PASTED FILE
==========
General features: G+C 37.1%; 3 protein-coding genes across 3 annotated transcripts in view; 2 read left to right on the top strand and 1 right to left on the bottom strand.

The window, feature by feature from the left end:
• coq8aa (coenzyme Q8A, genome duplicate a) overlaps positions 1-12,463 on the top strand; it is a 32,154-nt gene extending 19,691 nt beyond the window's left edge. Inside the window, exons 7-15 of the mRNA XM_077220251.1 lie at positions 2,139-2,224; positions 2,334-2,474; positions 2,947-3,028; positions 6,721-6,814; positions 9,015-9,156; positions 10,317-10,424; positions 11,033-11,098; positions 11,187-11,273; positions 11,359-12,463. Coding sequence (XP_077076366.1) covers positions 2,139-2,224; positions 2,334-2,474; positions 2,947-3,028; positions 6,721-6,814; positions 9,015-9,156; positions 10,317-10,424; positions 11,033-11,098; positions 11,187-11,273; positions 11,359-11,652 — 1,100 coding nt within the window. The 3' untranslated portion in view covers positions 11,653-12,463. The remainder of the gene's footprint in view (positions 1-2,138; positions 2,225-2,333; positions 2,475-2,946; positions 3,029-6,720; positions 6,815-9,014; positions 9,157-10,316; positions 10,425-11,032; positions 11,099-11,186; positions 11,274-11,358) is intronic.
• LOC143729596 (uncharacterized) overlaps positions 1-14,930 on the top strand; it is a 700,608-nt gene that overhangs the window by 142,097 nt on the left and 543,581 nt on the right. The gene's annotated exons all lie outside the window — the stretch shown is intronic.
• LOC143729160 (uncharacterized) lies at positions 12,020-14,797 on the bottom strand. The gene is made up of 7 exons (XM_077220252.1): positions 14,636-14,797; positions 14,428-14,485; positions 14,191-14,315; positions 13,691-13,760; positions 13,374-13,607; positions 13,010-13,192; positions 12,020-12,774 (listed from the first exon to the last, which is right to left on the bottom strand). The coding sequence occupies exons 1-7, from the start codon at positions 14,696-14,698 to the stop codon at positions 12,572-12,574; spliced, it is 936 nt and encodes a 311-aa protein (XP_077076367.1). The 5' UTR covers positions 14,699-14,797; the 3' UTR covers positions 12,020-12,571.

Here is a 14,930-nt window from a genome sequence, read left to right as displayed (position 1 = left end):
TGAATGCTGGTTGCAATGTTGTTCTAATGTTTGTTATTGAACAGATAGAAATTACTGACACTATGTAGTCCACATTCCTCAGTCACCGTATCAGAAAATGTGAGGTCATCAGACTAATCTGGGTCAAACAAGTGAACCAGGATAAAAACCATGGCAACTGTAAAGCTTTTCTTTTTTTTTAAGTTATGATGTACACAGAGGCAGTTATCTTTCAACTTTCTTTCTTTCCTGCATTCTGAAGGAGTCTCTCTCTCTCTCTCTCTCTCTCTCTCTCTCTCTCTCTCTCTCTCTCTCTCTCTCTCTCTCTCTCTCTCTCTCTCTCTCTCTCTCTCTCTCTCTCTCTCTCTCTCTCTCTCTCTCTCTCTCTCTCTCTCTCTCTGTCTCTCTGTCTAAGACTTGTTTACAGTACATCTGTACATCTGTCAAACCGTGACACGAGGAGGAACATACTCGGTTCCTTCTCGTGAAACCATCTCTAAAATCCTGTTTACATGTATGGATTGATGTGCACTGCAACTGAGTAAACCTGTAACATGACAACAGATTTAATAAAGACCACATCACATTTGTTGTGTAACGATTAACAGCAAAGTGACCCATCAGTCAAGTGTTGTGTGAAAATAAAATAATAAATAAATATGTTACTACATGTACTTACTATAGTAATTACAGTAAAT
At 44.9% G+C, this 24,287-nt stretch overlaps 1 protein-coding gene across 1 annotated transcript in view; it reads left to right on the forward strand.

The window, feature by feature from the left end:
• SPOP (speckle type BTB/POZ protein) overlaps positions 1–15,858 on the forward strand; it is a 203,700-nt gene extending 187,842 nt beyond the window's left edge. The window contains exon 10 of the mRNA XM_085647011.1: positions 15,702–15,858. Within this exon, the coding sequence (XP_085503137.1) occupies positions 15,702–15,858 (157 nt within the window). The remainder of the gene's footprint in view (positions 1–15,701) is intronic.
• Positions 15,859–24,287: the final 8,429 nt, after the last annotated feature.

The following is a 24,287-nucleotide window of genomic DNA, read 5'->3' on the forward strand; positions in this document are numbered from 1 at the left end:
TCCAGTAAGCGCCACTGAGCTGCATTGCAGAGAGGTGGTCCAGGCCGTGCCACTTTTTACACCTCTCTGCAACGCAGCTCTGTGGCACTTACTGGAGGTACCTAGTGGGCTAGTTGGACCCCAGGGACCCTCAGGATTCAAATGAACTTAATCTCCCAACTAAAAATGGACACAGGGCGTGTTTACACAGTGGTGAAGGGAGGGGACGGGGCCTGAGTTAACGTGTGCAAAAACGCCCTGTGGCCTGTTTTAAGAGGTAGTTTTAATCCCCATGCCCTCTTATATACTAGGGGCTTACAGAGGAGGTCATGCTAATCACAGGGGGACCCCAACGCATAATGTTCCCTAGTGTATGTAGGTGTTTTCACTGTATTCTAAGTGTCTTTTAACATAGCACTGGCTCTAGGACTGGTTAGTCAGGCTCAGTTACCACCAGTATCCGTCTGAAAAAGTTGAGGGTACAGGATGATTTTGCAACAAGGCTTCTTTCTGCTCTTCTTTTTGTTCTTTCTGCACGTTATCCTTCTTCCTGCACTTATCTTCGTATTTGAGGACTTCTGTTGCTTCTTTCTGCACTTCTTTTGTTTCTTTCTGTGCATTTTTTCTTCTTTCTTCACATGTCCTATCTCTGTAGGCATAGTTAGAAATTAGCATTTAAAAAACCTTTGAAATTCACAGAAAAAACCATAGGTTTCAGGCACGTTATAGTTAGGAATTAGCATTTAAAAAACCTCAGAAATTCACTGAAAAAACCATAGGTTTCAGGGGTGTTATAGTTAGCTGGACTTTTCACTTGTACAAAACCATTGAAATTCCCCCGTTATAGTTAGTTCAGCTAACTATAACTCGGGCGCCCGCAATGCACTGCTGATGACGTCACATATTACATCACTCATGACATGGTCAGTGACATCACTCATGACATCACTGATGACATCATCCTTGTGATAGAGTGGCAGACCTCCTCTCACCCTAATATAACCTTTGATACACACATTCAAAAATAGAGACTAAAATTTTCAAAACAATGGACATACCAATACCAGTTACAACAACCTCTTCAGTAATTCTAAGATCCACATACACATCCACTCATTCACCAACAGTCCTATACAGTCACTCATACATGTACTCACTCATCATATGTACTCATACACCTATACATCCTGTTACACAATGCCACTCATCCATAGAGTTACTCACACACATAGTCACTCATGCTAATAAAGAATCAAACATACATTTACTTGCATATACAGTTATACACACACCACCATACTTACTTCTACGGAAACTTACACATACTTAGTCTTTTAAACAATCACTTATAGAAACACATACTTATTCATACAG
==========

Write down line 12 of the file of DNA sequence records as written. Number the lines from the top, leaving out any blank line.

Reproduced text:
The following is a 24,287-nucleotide window of genomic DNA, read 5'->3' on the forward strand; positions in this document are numbered from 1 at the left end: